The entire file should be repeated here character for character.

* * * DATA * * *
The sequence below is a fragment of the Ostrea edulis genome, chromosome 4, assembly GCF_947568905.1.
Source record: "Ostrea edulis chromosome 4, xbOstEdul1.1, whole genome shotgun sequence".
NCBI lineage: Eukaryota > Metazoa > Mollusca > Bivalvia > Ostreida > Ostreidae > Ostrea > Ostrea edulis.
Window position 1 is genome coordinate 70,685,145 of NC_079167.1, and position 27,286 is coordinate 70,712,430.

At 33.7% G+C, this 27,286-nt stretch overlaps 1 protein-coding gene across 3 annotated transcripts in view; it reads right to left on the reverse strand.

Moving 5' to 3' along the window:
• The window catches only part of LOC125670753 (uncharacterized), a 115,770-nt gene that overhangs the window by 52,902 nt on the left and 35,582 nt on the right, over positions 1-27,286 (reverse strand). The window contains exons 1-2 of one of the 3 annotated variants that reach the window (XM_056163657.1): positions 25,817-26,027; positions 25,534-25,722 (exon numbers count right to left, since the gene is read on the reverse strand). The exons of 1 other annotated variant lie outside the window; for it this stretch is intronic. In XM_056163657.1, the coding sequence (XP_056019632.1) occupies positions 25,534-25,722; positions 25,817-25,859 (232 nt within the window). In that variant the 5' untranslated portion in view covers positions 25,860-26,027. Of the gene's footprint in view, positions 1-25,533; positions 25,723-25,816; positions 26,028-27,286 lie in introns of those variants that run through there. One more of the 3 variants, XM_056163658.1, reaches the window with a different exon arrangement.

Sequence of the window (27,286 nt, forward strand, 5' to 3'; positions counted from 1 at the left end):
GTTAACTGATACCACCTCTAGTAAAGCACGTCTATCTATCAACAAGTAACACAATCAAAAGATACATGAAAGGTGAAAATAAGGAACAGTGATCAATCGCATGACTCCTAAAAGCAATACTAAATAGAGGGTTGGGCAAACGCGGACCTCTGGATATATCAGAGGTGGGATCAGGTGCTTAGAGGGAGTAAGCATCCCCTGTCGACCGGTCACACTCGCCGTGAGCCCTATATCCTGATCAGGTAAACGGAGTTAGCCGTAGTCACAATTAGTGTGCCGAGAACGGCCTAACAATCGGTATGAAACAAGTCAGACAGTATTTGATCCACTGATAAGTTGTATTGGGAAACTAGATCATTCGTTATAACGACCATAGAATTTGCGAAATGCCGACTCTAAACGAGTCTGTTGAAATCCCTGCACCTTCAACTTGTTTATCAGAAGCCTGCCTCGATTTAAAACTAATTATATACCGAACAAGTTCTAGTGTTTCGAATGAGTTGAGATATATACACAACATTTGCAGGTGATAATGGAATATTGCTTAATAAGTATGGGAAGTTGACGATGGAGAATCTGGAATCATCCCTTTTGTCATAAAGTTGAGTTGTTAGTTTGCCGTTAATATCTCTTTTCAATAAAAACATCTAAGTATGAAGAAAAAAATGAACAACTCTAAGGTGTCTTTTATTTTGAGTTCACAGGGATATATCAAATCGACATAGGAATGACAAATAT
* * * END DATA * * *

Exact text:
The sequence below is a fragment of the Ostrea edulis genome, chromosome 4, assembly GCF_947568905.1.
Source record: "Ostrea edulis chromosome 4, xbOstEdul1.1, whole genome shotgun sequence".
NCBI lineage: Eukaryota > Metazoa > Mollusca > Bivalvia > Ostreida > Ostreidae > Ostrea > Ostrea edulis.
Window position 1 is genome coordinate 70,685,145 of NC_079167.1, and position 27,286 is coordinate 70,712,430.

At 33.7% G+C, this 27,286-nt stretch overlaps 1 protein-coding gene across 3 annotated transcripts in view; it reads right to left on the reverse strand.

Moving 5' to 3' along the window:
• The window catches only part of LOC125670753 (uncharacterized), a 115,770-nt gene that overhangs the window by 52,902 nt on the left and 35,582 nt on the right, over positions 1-27,286 (reverse strand). The window contains exons 1-2 of one of the 3 annotated variants that reach the window (XM_056163657.1): positions 25,817-26,027; positions 25,534-25,722 (exon numbers count right to left, since the gene is read on the reverse strand). The exons of 1 other annotated variant lie outside the window; for it this stretch is intronic. In XM_056163657.1, the coding sequence (XP_056019632.1) occupies positions 25,534-25,722; positions 25,817-25,859 (232 nt within the window). In that variant the 5' untranslated portion in view covers positions 25,860-26,027. Of the gene's footprint in view, positions 1-25,533; positions 25,723-25,816; positions 26,028-27,286 lie in introns of those variants that run through there. One more of the 3 variants, XM_056163658.1, reaches the window with a different exon arrangement.

Sequence of the window (27,286 nt, forward strand, 5' to 3'; positions counted from 1 at the left end):
GTTAACTGATACCACCTCTAGTAAAGCACGTCTATCTATCAACAAGTAACACAATCAAAAGATACATGAAAGGTGAAAATAAGGAACAGTGATCAATCGCATGACTCCTAAAAGCAATACTAAATAGAGGGTTGGGCAAACGCGGACCTCTGGATATATCAGAGGTGGGATCAGGTGCTTAGAGGGAGTAAGCATCCCCTGTCGACCGGTCACACTCGCCGTGAGCCCTATATCCTGATCAGGTAAACGGAGTTAGCCGTAGTCACAATTAGTGTGCCGAGAACGGCCTAACAATCGGTATGAAACAAGTCAGACAGTATTTGATCCACTGATAAGTTGTATTGGGAAACTAGATCATTCGTTATAACGACCATAGAATTTGCGAAATGCCGACTCTAAACGAGTCTGTTGAAATCCCTGCACCTTCAACTTGTTTATCAGAAGCCTGCCTCGATTTAAAACTAATTATATACCGAACAAGTTCTAGTGTTTCGAATGAGTTGAGATATATACACAACATTTGCAGGTGATAATGGAATATTGCTTAATAAGTATGGGAAGTTGACGATGGAGAATCTGGAATCATCCCTTTTGTCATAAAGTTGAGTTGTTAGTTTGCCGTTAATATCTCTTTTCAATAAAAACATCTAAGTATGAAGAAAAAAATGAACAACTCTAAGGTGTCTTTTATTTTGAGTTCACAGGGATATATCAAATCGACATAGGAATGACAAATAT